Center for Mind & Brain – Research on the human mind and its implementation in the brain
Center for Neuroscience – Research on all aspects of nervous system function
M.I.N.D. Institute – Medical Investigation of Neurodevelopmental Disorders
Imaging Research Center – Neuroimaging resources for use by neuroscientists
February 22nd, 2013 by Mary Wood
Expanding Public Access to the Results of Federally Funded Research
The Association of Research Libraries (ARL) commends the Obama Administration for historic action
“Today, the Obama administration issued a historic Policy Memorandum that opens up access to the results of publicly funded research. ARL applauds the Obama administration for this critically important action. The memorandum calls upon federal agencies with annual research and development budgets of $100 million or more to provide the public with free and unlimited online access to the results of that research…”
.Office of Science and Technology Policy ; blog post
..Commentary from Chronicle of Higher Education
.…….from Peter Suber ; from SPARC
February 20th, 2013 by Mary Wood
The National Institutes of Health (NIH) recently released two additional Notices that affect all NIH funded researchers:
NOT-OD-12-160: Upcoming Changes to Public Access Policy Reporting Requirements and Related NIH Efforts to Enhance Compliance 11/16/12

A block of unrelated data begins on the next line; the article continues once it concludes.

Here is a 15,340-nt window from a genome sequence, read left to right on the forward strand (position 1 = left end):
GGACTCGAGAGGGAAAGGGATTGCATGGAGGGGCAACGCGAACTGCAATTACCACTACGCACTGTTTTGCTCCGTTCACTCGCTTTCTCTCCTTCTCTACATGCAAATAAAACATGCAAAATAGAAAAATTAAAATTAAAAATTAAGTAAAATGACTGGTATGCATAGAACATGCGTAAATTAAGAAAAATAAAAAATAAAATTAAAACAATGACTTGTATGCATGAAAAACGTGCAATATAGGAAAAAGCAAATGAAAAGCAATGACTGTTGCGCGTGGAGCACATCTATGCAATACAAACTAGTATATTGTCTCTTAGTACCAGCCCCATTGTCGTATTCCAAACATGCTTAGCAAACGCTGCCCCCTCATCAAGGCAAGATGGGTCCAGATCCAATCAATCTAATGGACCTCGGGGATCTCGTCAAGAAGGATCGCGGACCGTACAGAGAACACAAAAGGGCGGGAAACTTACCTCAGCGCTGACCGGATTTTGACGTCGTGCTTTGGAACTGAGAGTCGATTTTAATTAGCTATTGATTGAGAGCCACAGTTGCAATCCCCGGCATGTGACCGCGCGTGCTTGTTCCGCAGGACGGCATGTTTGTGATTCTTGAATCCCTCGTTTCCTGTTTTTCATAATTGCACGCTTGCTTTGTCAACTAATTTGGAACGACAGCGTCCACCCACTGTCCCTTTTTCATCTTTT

NIH Requires Use of RPPR for All SNAP and Fellowship Progress Reports, and Expands RPPR Functionality
Changes to Public Access Policy Compliance Efforts Apply to All Awards with Anticipated Start Dates on or after July 1, 2013
As the notices indicate, all NIH grant-related publications need to be deposited into PubMedCentral (PMC) within 3 months of the official publication date, otherwise they will be flagged as non-compliant by NIH. For details on the various ways to submit articles, visit our NIH Funding Public Access Mandate Guide. Library staff are available to offer help to researchers and their staff as they manage compliance.
Use a My NCBI account to:
. Link your My NCBI account to your eRA Commons ID and password
. Build a bibliography of grant related publications
. Link publications to grants
. Identify what is and is not in compliance
. Notify NIH when an article is not covered by the policy
. Submit your bibliography for your Research Performance Progress Report
. Share your publications with the PI and even fellow researchers
. Appoint a designate to help keep your citations current and in compliance
Previous related blogs:
NIH Public Access Compliance Monitor 1/30/13
NIH Public Access Policy Webinar for Compliance 1/5/13
NIH Notice Compliance to Impact Funding 11/19/12
Excerpted from and modified : Duke Medical Center Library Newsletter, Emily Mazure, Biomedical Research Liaison Librarian
February 20th, 2013 by Mary Wood
The latest issue of Lab Animal (42(3) 2013) reviews the educational website of the American Society of Animal Science (ASAS)
Engaging the public on animal science notes:
“… despite the simple, easily readable format, this site is truly for the general public… although the emphasis of the site is on livestock, it includes companion animals, fish and animal species used in research… one highlighted subheading is ‘Animal welfare,’ leading to a page called ‘Animal welfare defined.’ This page focuses mainly on farm animals but introduces the AWA, the concept of an IACUC and enrichment….